Helpful Tips

The more you prepare, the better your chances of observing all 110 Messier objects. Here are some tips to help you get the most of your Messier Marathon, especially if you are a first timer:

  1. Scout your location ahead of time. Some objects will be near the horizon, so consider your elevation and select a site with an unobstructed view of the horizon.
  2. Get some good sleep during marathon day so you’re ready to pull an "all-nighter."
  3. Refrain from eating too much before or during your marathon session, or you may become drowsy.
  4. Dress for cold conditions as temperatures drop overnight. Celestron's Elements products will help keep you nice and warm. See below for more details.
  5. Observe with a buddy or family member. Your partner can help you confirm objects, especially the more challenging targets. In addition, it helps to have another person around in case someone dozes off.
  6. If possible, observe from darker skies on a moonless or near-moonless night. Some objects are very faint.
  7. Use a computerized GoTo or an app-enabled telescope with the largest aperture you can—at least 4" to 5". The larger the telescope, the easier it will be to spot fainter objects. Align your telescope the night before and hibernate it until the marathon begins. You do not want to align your telescope at the start of the marathon and lose precious time.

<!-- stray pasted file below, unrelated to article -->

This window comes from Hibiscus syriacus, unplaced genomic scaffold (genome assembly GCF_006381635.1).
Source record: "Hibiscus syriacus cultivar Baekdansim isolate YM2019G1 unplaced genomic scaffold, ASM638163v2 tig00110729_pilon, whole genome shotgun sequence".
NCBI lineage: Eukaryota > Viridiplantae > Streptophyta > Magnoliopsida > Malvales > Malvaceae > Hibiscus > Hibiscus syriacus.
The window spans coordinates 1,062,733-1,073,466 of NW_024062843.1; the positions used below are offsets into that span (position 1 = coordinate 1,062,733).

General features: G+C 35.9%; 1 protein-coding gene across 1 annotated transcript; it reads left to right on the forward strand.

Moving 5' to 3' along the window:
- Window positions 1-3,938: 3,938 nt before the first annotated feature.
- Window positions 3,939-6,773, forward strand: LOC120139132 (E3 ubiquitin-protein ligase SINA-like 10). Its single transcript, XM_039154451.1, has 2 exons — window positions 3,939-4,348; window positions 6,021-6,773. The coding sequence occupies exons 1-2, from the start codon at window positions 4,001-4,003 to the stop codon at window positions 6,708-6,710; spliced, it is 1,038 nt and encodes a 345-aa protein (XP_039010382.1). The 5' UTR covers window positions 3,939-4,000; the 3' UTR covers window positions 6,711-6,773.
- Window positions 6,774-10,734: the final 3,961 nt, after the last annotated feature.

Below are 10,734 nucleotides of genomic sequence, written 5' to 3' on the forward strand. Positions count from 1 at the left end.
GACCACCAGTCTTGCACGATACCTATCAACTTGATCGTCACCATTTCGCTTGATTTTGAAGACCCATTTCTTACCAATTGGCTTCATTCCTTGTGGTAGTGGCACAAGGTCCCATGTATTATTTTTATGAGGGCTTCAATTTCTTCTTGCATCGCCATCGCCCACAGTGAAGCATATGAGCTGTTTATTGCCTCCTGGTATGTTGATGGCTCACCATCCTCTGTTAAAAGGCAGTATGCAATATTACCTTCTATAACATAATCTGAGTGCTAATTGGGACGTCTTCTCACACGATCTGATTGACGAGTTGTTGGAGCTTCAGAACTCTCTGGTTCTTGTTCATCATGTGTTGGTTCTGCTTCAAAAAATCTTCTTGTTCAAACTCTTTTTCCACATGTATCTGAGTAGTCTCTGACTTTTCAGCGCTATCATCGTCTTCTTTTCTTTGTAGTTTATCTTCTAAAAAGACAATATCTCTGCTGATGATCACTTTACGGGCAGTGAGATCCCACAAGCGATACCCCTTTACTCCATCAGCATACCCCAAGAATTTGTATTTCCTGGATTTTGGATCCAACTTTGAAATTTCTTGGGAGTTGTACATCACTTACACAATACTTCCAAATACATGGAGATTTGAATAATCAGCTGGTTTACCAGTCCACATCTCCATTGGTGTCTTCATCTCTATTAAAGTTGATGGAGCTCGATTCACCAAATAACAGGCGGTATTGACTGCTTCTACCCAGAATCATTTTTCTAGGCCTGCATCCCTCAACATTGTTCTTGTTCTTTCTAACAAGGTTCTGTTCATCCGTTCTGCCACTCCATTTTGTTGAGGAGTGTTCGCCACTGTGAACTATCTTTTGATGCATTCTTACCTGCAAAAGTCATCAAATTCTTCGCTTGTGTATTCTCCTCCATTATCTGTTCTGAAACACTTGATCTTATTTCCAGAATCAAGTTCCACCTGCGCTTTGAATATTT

8. Conduct a dry run before the main event, so you can have an idea of some of the targets you'll be observing. It will be a good opportunity to make sure your equipment is in good working order.
  9. Make sure that your batteries are charged and that you'll have adequate power to run your equipment throughout the night.
  10. Have your target checklist on hand so that you can mark off your targets as you observe them.
  11. Don't spend too much time observing some targets, especially the fainter ones, when the viewing window is limited during dusk and dawn. The sky may become too bright while you're still "hunting" for one target while the other gets lost in the glow or sets below the horizon.